I am also aware that I am willing to cut Sirius more slack than I have been willing to cut Snape in the past, for example when I was incredibly angry about Snape’s willingness to throw two innocent men to a fate worse than death by giving them to the Dementors. Barabara’s excellent piece about Snape made me change my mind about him a bit and develop more of an understanding of where he was coming from in this situation which must have been deeply triggering, but that doesn’t change that I find Snape’s lack of adult competence more reprehensible than that of Sirius.

I think that might mostly be due to how it expresses it: Snape consistently abuses his students, who have done him absolutely no harm, while Sirius is mostly sarcastic and incredibly bitter and occasionally struggles with treating Harry as a young adult for which he is responsible instead of like his best friend. Additionally, unlike Sirius, Snape was not imprisoned in the psychological torture hell that is Azkaban for twelve years, even if Hogwarts probably also wasn’t the best place for a traumatized, resentful adult who was both bullied and bully there.

At the same time, I find it interesting to think about the fact that it is entirely possible that Sirius was not just willing to tell Harry more about matters of the Order and Voldemort’s plans because he genuinely thought that Harry should know but also because he wanted to sort of go against Dumbledore’s orders out of resentment for keeping him confined to Grimmauld Place No 12. From what we see of Sirius, it is absolutely in character for him.

Family Matters

This brings me to another thing that changed during my reread of Order of the Phoenix: my ever dwindling sympathy for Molly Weasley. What annoyed me most was her babying of Harry that showed itself in her absolute unwillingness to let him know anything about what’s going on with regards to Voldemort.

On the one hand, I sort of get it: He’s only fifteen and he has gone through enough traumatizing stuff already, as outlined above. I get the intense wish to protect him from more traumatising stuff by excluding him from the brewing war, essentially wrapping him in a fluffy blanket and giving him hot cocoa. But on the other hand, it’s just not realistic, not to mention not in Harry’s best interest.

Yes, he’s a deeply traumatized teenager, but he’s also at the heart of the coming war. Coddling him is not good for him because it will only leave him unprepared, insufficiently informed and frustrated and thus more prone to rash and bad decisions, rather than preparing him as well as possible by giving him as much information as possible is. But then again, if any of the adult characters in Order of the Phoenix had actually treated Harry like that, large parts of the plot simply wouldn’t exist.

Then there’s the fact that although Molly is supposed to be the embodiment of perfect motherly warmth, care and understanding, she turns out to be quite cruel in multiple instances. One prime example is to Sirius when she throws his stay in Azkaban and subsequent inability to godfather Harry for twelve years at him. It’s a low point for her, but she goes even lower when she exclaims that everyone in the family was a prefect in front of Fred and George, who decisively weren’t. It’s a scene that’s sort of played for laughs but it shows the cracks in the Weasley’s image of the perfect loving family.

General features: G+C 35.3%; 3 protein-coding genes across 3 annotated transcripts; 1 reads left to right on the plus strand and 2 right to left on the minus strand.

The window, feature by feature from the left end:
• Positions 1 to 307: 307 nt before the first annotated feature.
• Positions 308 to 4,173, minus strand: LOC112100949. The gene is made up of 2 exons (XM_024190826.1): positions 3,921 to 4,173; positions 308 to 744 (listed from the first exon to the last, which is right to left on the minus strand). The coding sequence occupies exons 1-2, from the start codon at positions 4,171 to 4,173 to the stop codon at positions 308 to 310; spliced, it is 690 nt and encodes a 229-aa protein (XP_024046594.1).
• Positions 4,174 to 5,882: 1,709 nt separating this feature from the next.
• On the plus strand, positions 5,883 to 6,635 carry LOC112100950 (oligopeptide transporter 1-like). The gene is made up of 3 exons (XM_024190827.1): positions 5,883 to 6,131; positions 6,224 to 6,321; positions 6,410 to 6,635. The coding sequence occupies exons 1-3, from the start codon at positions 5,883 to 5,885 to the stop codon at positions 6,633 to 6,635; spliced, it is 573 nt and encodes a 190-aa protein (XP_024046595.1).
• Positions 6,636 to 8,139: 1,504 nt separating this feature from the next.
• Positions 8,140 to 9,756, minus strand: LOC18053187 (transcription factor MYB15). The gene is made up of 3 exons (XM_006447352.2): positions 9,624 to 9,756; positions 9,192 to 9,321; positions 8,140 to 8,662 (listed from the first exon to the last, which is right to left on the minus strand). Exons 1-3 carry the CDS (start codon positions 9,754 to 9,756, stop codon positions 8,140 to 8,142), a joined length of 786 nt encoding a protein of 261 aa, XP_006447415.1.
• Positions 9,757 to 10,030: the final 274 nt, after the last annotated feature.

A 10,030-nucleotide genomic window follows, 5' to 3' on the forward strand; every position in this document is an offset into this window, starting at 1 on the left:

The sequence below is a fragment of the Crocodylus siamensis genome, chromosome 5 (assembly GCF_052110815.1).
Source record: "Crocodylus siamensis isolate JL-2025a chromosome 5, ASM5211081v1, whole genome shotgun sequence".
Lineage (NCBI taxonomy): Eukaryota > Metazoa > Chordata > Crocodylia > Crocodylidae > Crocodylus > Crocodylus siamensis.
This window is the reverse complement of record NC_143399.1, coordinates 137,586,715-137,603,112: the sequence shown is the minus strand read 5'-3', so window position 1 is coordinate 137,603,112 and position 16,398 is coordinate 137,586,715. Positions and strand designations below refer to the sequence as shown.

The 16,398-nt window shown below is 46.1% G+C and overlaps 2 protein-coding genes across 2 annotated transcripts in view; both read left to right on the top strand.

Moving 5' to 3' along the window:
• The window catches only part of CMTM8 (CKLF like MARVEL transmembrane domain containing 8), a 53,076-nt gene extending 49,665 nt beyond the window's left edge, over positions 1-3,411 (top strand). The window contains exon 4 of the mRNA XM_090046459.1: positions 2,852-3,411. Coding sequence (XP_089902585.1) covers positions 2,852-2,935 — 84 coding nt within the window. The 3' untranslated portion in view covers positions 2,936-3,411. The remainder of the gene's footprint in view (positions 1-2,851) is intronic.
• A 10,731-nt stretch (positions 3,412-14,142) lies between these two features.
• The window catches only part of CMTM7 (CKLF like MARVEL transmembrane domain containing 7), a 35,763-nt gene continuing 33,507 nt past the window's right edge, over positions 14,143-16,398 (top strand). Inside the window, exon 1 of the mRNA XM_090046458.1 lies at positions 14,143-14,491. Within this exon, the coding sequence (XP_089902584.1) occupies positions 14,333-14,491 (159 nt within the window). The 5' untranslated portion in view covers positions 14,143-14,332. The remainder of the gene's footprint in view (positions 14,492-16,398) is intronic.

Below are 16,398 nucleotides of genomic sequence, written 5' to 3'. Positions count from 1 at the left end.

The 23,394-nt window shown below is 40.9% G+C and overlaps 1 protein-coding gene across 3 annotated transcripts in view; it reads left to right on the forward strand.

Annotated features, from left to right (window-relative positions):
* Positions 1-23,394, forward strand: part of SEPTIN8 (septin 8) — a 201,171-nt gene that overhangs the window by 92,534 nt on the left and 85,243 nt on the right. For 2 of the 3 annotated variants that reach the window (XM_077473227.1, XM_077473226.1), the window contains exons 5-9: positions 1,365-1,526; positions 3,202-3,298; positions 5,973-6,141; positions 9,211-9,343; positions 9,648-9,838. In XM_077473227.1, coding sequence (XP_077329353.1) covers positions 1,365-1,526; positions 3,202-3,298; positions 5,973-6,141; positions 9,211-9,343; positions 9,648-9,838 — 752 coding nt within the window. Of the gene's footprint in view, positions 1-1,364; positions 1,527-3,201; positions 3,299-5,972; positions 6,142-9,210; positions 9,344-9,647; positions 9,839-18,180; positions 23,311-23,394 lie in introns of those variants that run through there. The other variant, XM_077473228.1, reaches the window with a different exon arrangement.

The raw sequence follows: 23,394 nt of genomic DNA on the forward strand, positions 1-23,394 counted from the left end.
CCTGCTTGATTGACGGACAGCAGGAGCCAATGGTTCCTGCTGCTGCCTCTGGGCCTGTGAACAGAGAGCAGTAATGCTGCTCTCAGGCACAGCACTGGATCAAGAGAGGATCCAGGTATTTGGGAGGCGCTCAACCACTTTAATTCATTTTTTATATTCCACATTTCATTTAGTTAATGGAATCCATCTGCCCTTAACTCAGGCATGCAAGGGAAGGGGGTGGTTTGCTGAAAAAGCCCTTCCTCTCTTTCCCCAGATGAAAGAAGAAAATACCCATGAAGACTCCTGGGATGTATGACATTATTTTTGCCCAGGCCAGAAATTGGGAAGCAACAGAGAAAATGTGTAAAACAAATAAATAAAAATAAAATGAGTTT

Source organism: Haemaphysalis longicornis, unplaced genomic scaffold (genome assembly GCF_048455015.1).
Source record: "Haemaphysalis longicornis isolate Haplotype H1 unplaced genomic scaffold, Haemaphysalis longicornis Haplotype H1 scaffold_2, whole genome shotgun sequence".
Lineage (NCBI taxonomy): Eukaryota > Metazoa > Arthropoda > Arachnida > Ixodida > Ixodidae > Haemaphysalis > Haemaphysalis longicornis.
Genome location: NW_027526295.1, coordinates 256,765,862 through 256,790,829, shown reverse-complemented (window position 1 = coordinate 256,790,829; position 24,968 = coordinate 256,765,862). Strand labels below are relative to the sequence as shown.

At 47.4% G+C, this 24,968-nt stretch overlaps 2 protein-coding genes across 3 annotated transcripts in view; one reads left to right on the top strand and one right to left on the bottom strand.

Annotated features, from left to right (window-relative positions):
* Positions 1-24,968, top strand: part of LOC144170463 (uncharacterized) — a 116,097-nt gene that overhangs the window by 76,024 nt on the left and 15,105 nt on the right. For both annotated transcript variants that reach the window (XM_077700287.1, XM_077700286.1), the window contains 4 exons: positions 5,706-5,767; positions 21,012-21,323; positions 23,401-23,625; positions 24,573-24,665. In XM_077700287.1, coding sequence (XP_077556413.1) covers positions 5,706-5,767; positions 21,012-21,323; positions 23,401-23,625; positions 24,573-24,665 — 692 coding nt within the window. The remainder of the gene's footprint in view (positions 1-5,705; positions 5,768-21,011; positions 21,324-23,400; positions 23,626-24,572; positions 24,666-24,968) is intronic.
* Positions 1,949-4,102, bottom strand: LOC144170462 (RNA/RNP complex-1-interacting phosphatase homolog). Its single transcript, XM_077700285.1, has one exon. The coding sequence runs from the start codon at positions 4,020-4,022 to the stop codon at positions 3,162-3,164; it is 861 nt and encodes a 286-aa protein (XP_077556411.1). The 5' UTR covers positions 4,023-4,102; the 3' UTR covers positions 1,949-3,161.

Of course, there is a far deeper, far more visible crack in that image, namely the conflict with Percy. This is an aspect of Order of the Phoenix that deeply frustrates me: Percy is portrayed as a heartless, overly ambitious traitor to his family whose concerns are invalid. But he has consistently received very little support from his family, if he hasn’t been outright mocked for his earnestness and ambition. Although his promotion is definitely suspicious and most likely meant to primarily create a way for Fudge to spy on the Weasleys, known supporters of Dumbledore, I can’t imagine Arthur broaching this topic in a way that isn’t a slap to the face for Percy. And although I can’t imagine Percy expressing it in a way that is at all sensitive or tactful, his assertion that his father has no ambition and that’s why the Weasley family lacks money is essentially true.

Another problem is that JKR makes Percy act in ways that I don’t think fit his character, for example by making him proclaim that Percy knew that his loyalty was supposed to be with the Ministry, absolutely denying Voldemort’s return and making him enjoy Harry being humiliated and intimidated in front of the Wizengamot during his hearing. Percy has always been portrayed as a pompous stickler for the rules, but never as someone who’d lie to himself and turn on people he had good relations with just for power and recognition. Essentially, JKR is trying to use inner-familial tension to explain Percy’s political break with the Order in favour of the Ministry and it just doesn’t work for me.

What does work for me, despite my growing dislike for Molly, is the scene where she tries to confront the Boggart in the drawing room at Grimmauld Place No 12 on the last night before her children, Harry and Hermione leave for Hogwarts. The Boggart turning into the corpses of the people she and the audience loves in combination with what Moody told Harry about the faith of the members of the first Order really shows just how high the stakes are now that Voldemort is back.

Next time Harry makes some new friends and has a not so happy return to Hogwarts.